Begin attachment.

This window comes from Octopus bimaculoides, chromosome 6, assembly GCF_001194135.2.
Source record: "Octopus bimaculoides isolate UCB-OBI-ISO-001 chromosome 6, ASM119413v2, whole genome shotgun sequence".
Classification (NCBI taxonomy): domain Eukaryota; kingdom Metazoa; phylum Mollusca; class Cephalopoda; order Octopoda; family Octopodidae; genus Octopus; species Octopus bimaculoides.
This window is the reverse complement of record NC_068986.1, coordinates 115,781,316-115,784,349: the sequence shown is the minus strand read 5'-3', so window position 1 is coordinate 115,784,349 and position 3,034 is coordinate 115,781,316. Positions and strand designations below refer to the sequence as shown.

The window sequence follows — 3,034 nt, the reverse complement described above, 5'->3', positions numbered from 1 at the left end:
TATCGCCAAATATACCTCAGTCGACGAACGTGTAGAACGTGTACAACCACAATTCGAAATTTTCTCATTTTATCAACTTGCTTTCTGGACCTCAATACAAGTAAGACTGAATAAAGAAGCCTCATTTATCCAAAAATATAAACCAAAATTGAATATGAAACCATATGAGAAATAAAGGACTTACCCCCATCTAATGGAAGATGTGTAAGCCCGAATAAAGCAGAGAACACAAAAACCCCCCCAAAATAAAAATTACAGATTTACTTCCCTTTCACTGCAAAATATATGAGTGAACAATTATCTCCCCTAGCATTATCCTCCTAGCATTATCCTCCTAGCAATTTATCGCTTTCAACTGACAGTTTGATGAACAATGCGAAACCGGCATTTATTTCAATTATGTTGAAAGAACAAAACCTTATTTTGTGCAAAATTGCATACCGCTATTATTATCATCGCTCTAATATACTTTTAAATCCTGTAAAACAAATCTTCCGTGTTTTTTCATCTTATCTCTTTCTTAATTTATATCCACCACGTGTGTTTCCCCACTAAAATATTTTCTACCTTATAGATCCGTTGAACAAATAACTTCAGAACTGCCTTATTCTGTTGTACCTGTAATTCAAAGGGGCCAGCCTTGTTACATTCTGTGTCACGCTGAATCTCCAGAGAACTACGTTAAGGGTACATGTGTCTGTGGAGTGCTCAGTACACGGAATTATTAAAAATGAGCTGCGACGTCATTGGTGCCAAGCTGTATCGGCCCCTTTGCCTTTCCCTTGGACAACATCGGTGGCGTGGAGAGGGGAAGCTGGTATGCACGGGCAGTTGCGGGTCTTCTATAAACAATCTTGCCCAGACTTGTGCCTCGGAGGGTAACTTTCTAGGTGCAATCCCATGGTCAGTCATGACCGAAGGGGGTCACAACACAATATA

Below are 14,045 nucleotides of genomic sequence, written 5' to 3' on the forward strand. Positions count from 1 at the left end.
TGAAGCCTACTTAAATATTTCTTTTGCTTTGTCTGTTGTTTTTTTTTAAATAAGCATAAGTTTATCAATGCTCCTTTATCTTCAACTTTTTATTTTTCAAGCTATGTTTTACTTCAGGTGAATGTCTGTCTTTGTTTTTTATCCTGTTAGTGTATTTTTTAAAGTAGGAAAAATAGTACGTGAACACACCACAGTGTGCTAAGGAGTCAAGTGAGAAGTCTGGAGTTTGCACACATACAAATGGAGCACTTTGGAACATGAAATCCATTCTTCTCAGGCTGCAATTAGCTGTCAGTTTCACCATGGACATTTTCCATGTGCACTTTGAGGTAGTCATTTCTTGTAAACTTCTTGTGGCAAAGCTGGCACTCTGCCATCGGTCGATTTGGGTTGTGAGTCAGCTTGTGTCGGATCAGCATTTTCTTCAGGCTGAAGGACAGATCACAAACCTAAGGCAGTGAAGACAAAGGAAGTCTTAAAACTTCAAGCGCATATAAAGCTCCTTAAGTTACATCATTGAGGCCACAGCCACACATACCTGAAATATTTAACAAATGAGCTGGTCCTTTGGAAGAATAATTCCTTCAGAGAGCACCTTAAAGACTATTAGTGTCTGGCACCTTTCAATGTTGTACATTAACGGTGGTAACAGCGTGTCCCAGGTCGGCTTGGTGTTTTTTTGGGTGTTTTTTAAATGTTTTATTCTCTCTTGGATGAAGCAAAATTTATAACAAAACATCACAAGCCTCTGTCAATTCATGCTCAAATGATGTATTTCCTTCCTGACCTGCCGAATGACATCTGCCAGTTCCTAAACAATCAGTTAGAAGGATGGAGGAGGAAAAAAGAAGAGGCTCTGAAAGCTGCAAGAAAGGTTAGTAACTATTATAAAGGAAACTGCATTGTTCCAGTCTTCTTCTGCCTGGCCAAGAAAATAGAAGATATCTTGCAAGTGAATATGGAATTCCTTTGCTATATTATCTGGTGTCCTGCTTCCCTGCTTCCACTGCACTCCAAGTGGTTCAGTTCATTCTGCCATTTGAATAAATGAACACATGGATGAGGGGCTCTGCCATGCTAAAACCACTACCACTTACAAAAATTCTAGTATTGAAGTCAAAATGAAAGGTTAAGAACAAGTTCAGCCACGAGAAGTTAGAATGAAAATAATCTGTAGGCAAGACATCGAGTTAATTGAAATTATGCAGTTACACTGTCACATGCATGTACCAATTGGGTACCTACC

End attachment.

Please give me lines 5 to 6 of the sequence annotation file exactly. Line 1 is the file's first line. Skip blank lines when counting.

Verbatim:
The window sequence follows — 3,034 nt, the reverse complement described above, 5'->3', positions numbered from 1 at the left end:
TATCGCCAAATATACCTCAGTCGACGAACGTGTAGAACGTGTACAACCACAATTCGAAATTTTCTCATTTTATCAACTTGCTTTCTGGACCTCAATACAAGTAAGACTGAATAAAGAAGCCTCATTTATCCAAAAATATAAACCAAAATTGAATATGAAACCATATGAGAAATAAAGGACTTACCCCCATCTAATGGAAGATGTGTAAGCCCGAATAAAGCAGAGAACACAAAAACCCCCCCAAAATAAAAATTACAGATTTACTTCCCTTTCACTGCAAAATATATGAGTGAACAATTATCTCCCCTAGCATTATCCTCCTAGCATTATCCTCCTAGCAATTTATCGCTTTCAACTGACAGTTTGATGAACAATGCGAAACCGGCATTTATTTCAATTATGTTGAAAGAACAAAACCTTATTTTGTGCAAAATTGCATACCGCTATTATTATCATCGCTCTAATATACTTTTAAATCCTGTAAAACAAATCTTCCGTGTTTTTTCATCTTATCTCTTTCTTAATTTATATCCACCACGTGTGTTTCCCCACTAAAATATTTTCTACCTTATAGATCCGTTGAACAAATAACTTCAGAACTGCCTTATTCTGTTGTACCTGTAATTCAAAGGGGCCAGCCTTGTTACATTCTGTGTCACGCTGAATCTCCAGAGAACTACGTTAAGGGTACATGTGTCTGTGGAGTGCTCAGTACACGGAATTATTAAAAATGAGCTGCGACGTCATTGGTGCCAAGCTGTATCGGCCCCTTTGCCTTTCCCTTGGACAACATCGGTGGCGTGGAGAGGGGAAGCTGGTATGCACGGGCAGTTGCGGGTCTTCTATAAACAATCTTGCCCAGACTTGTGCCTCGGAGGGTAACTTTCTAGGTGCAATCCCATGGTCAGTCATGACCGAAGGGGGTCACAACACAATATA